Plus: The first injury-plagued year of Stuart’s career should be a distant memory by the time spring comes and he has cracked the top four with some rugged defensive play and some unexpected offensive contributions.
Minus: He’s unable to get back on the developmental track and is relegated to a stay-at-home third-pair role averaging barely 13 minutes a night.

Forwards

Patrice Bergeron
Plus: Veteran center should continue to emerge as a perennial Selke-worthy candidate and should sign an extension that establishes his permanent place in Bruins lore.
Minus: If the ongoing contract extension talks don’t distract him, the auditioning of wingers to play alongside him and Mark Recchi might hamper his production.

Gregory Campbell
Plus: The Bruins’ revolving door of fourth-line centers should stop for two years with Campbell doing everything asked of him and doing it with an overflow of grit.
Minus: Something forces Campbell, injury-riddled last season, to lose his snarl and the Bruins aren’t able to roll four lines the way they like to.

Jordan Caron
Plus: Based on his size and instincts, he should be able to survive as an NHL rookie season logging third- and fourth-line minutes on a team that shouldn’t require him to chip in much offensively.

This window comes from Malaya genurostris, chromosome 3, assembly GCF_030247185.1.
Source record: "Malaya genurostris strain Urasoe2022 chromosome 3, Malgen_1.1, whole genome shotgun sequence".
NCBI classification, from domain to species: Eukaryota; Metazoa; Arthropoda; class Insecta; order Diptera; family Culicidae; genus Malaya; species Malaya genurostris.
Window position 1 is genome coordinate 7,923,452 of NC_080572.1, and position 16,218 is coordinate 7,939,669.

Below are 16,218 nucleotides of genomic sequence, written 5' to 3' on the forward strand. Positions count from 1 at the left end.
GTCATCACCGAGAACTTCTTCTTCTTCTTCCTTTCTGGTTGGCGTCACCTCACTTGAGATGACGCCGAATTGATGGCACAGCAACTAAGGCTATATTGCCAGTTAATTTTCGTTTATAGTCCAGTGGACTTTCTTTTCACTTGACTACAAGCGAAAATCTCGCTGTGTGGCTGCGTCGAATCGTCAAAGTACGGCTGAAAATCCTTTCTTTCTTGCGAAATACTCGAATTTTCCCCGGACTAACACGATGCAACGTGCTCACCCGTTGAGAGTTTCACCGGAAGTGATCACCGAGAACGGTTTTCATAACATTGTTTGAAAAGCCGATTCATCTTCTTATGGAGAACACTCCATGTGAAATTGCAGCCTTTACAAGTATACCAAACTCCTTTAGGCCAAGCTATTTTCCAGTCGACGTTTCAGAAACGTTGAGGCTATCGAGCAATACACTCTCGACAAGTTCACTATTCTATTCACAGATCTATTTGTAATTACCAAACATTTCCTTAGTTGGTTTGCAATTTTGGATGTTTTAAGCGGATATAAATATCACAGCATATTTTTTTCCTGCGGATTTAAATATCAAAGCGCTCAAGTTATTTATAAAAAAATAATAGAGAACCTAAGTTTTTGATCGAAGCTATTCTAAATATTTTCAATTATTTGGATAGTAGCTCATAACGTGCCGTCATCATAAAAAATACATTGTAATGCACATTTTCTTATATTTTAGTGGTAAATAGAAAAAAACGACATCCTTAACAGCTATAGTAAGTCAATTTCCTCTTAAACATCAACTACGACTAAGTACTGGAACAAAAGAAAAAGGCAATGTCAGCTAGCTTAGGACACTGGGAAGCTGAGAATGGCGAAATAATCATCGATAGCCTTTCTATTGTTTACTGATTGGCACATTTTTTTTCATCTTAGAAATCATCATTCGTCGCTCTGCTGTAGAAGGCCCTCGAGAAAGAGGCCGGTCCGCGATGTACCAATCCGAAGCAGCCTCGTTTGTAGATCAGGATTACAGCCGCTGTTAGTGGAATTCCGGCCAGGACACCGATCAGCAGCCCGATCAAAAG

Minus: If other players relied upon for scoring don’t produce, the Bruins might ask Caron to do more or be forced to replace him with someone that can contribute.

Nathan Horton
Plus: The winger is so “happy to be here” he’ll do anything, including crashing the net and ravaging the corners to get the puck and march to at least 30 goals.
Minus: Without Marc Savard to set him up, Horton gets off to a slow start and loses his confidence — especially when the Garden faithful turns on him.

David Krejci
Plus: With Savard out, Krejci takes the extra ice time — at even strength and on the power play — and becomes a point-per-game performer.
Minus: The focus of opposing defenses combines with Krejci’s desire to do too much and leads to him having to be shuffled from line to line in search of his game.

Milan Lucic
Plus: In the first year of his new deal, Lucic takes the step injuries prevented last season and he pops in 20 goals to go with 10 fights and numerous goals caused by blocking out goaltenders from seeing the puck in front of the net.